2)     Review State Archives for early court records.  The salvaged Maryland colonial courts records may be located at the Hall of Records at Annapolis (see the Maryland Historical Society Archives of Maryland).
3)      Extant Colonial Records:
·         New Hampshire's Secretary Waldron saved seven featherbeds and most of the records when his house burned in 1736.
·         Massachusetts fire in 1747 destroyed a portion of that colony's records
·         Rhode Island part of the town records of Newport and Providence had been burned
·         New York suffered two fires that destroyed public records during the colonial period.
·         New Jersey had an archival fire that took place in 1686
·         North Carolina reported no loss of records when its State House burned in 1831
·         South Carolina acknowledged loss of records in the secretary's office fire of 1698
·         Georgia reported only the Yazoo Act destroyed by fire
·         Virginia's archives were partially burned during the Revolution while stored, at Benedict Arnold's order, in a Westham public building containing war material.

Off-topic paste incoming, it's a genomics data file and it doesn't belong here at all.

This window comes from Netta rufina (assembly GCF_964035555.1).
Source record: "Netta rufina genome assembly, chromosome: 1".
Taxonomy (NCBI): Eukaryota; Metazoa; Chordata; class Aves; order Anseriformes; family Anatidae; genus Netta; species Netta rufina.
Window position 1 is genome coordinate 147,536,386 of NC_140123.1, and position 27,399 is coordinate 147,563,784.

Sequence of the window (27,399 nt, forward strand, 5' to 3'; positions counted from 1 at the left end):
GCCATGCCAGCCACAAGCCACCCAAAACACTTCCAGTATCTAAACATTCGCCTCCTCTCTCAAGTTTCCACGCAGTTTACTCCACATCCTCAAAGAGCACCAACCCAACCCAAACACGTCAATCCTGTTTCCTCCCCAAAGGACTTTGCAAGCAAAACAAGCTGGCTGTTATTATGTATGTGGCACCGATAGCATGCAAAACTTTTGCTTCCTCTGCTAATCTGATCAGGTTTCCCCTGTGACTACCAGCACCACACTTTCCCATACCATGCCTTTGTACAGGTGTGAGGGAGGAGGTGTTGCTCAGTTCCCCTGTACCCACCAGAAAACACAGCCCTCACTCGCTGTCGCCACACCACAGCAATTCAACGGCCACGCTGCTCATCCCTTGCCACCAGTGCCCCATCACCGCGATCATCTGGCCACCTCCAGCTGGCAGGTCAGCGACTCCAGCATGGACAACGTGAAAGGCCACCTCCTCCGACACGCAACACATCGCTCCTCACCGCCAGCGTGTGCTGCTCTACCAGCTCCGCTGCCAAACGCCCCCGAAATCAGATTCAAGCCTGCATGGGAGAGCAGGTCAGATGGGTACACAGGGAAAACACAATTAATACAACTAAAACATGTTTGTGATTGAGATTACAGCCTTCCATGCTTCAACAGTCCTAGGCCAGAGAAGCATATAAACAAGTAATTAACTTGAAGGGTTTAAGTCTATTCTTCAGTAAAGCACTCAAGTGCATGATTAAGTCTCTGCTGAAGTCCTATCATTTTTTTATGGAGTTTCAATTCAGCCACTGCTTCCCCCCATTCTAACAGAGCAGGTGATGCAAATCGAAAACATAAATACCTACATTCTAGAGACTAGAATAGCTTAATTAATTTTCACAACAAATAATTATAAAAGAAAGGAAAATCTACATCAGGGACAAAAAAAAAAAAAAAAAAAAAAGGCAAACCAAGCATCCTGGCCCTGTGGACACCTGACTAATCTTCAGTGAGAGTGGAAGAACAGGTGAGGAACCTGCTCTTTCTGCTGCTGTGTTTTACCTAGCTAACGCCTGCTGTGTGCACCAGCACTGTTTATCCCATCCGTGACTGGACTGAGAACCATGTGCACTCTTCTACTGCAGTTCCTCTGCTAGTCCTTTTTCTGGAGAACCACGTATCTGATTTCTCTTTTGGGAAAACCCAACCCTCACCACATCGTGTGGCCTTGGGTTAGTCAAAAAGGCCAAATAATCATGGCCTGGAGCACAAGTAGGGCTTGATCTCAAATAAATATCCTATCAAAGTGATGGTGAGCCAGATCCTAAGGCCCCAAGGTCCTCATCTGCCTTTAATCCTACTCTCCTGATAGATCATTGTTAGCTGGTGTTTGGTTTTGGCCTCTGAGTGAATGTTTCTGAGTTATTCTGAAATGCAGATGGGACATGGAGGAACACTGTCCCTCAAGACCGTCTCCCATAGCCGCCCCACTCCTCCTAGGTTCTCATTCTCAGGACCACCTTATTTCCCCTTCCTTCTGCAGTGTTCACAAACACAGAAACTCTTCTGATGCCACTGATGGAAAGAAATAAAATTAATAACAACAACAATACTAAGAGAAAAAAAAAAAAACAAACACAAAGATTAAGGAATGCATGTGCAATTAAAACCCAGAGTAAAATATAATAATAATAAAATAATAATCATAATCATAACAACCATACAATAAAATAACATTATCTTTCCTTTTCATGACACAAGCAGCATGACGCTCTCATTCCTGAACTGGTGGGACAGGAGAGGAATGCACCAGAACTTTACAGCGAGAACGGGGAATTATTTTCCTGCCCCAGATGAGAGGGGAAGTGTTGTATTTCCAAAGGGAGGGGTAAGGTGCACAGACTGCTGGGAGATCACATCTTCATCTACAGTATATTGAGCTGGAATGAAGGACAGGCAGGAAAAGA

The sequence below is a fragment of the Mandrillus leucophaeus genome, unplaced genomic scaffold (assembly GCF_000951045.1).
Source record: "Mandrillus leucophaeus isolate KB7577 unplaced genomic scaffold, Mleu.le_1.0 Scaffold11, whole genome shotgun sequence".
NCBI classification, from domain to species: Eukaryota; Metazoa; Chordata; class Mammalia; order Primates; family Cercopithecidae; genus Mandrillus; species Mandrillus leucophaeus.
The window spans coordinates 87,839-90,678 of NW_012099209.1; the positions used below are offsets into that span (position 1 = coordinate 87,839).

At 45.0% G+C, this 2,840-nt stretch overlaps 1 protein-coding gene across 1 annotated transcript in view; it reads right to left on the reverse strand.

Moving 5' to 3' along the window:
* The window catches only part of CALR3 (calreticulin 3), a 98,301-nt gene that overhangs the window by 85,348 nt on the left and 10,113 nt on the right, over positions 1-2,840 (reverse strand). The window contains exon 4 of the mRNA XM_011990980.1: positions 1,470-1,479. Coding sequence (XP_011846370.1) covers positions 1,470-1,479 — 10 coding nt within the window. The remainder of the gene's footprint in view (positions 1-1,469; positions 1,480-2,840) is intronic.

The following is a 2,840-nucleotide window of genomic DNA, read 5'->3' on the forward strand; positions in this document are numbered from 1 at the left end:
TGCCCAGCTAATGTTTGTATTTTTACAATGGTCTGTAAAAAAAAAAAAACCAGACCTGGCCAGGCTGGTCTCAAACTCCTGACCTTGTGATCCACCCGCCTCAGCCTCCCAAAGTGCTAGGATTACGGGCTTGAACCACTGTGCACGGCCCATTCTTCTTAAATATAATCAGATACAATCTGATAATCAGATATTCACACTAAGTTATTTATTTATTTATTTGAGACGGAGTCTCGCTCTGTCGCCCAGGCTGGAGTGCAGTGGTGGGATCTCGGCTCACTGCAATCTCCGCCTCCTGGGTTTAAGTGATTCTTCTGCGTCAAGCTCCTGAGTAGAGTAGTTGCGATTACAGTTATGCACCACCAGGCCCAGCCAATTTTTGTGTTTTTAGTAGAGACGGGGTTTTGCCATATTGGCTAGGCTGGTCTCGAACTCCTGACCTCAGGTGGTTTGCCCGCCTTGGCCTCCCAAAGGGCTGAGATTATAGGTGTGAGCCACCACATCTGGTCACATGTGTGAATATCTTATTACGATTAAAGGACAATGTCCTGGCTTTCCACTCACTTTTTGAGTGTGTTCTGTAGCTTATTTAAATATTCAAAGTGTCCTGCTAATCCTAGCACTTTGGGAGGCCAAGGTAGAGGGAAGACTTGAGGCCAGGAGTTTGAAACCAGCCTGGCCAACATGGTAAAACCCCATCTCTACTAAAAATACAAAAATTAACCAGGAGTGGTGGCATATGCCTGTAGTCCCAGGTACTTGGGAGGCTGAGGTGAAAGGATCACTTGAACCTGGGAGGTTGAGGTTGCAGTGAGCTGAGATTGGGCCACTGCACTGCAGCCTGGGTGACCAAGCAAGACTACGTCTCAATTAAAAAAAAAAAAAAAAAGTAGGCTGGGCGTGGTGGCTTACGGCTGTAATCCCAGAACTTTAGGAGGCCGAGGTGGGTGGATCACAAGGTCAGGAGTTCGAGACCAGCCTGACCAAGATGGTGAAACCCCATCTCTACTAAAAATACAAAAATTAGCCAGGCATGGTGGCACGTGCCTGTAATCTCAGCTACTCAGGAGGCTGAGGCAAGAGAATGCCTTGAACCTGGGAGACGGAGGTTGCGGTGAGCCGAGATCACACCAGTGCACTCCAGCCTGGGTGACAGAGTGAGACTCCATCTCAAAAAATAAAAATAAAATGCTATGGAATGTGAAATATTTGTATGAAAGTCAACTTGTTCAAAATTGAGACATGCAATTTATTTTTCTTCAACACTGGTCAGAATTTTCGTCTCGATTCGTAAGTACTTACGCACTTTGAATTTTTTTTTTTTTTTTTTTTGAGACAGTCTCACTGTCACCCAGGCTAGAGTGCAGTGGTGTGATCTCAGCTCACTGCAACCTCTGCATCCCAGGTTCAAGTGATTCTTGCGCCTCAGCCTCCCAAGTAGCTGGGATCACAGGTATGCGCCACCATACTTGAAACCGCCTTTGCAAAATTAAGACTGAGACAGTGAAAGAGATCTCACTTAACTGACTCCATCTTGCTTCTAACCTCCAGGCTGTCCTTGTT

·         Maryland see the Historical Society Archives of Maryland
4)     Vice Admiralty Court Records: These may be a little harder to uncover. For Virginia and North Carolina review the Executive Journals of the Council of Colonial Virginia.  
5)      Academic Papers and Dissertations and Books:  If your convict was a pirate, a woman, or infamous, many have been researched and cited in academic papers.
6)     Newspapers.  Although they usually lack details, newspaper notices provide hints. The Virginia Gazette published notices of trials and advertisements of sales by the vice-admiralty court decrees.

Linking British Records

If your ancestor was sent to America, there must have been a court reason in Britain.  Be sure to review the High Court Admiralty (HCA) records held at the UK National Archives. 
  • Proceedings of Vice-Admiralty courts in North America, the West Indies and Africa  are held in HCA 1/99. Included are proceedings from courts in New York, 1724, Rhode Island, 1725, Williamsburg, 1727, 1729, Philadelphia, 1731, South Carolina, 1733-1734, the Bahamas, 1722, Barbados, 1734, Jamaica, 1738-1739, India (Fort St George and Bombay), 1725, 1730, and Africa, 1722, 1734, 1737. 
  • Earlier in New York, 1777 to 1783: the High Court of Admiralty: Vice -Admiralty Courts proceedings can be found in HCA 49.  This collection also is the repository for various colonies in Africa.
Kathleen Brandt
Accurate, acessible answers